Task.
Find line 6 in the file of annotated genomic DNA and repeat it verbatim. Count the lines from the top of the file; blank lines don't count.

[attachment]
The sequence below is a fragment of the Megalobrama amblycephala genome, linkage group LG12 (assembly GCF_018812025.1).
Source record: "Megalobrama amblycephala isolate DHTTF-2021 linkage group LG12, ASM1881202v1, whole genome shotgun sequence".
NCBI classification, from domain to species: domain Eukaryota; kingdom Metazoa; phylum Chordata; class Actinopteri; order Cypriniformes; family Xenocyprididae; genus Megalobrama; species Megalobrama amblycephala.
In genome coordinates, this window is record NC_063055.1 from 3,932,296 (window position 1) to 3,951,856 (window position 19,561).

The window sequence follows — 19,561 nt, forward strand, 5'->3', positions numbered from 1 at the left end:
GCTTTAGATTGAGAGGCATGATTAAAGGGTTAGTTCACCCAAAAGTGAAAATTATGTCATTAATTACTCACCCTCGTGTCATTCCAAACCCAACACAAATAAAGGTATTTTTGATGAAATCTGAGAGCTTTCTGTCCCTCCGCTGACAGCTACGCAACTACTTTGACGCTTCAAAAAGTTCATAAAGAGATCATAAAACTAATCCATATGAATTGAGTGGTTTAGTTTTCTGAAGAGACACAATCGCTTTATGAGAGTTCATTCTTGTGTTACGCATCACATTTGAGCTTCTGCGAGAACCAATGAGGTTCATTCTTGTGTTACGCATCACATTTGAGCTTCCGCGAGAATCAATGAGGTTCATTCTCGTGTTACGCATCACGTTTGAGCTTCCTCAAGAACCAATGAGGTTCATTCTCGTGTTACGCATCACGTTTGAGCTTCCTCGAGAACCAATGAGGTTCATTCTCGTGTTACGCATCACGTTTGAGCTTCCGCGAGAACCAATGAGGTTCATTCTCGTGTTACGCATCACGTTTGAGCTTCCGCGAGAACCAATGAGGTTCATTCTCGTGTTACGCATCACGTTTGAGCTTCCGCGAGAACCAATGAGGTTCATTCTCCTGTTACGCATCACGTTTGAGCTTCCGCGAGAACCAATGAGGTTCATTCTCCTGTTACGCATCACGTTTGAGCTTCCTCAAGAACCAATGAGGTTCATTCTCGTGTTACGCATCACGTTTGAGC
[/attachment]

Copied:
GCTTTAGATTGAGAGGCATGATTAAAGGGTTAGTTCACCCAAAAGTGAAAATTATGTCATTAATTACTCACCCTCGTGTCATTCCAAACCCAACACAAATAAAGGTATTTTTGATGAAATCTGAGAGCTTTCTGTCCCTCCGCTGACAGCTACGCAACTACTTTGACGCTTCAAAAAGTTCATAAAGAGATCATAAAACTAATCCATATGAATTGAGTGGTTTAGTTTTCTGAAGAGACACAATCGCTTTATGAGAGTTCATTCTTGTGTTACGCATCACATTTGAGCTTCTGCGAGAACCAATGAGGTTCATTCTTGTGTTACGCATCACATTTGAGCTTCCGCGAGAATCAATGAGGTTCATTCTCGTGTTACGCATCACGTTTGAGCTTCCTCAAGAACCAATGAGGTTCATTCTCGTGTTACGCATCACGTTTGAGCTTCCTCGAGAACCAATGAGGTTCATTCTCGTGTTACGCATCACGTTTGAGCTTCCGCGAGAACCAATGAGGTTCATTCTCGTGTTACGCATCACGTTTGAGCTTCCGCGAGAACCAATGAGGTTCATTCTCGTGTTACGCATCACGTTTGAGCTTCCGCGAGAACCAATGAGGTTCATTCTCCTGTTACGCATCACGTTTGAGCTTCCGCGAGAACCAATGAGGTTCATTCTCCTGTTACGCATCACGTTTGAGCTTCCTCAAGAACCAATGAGGTTCATTCTCGTGTTACGCATCACGTTTGAGC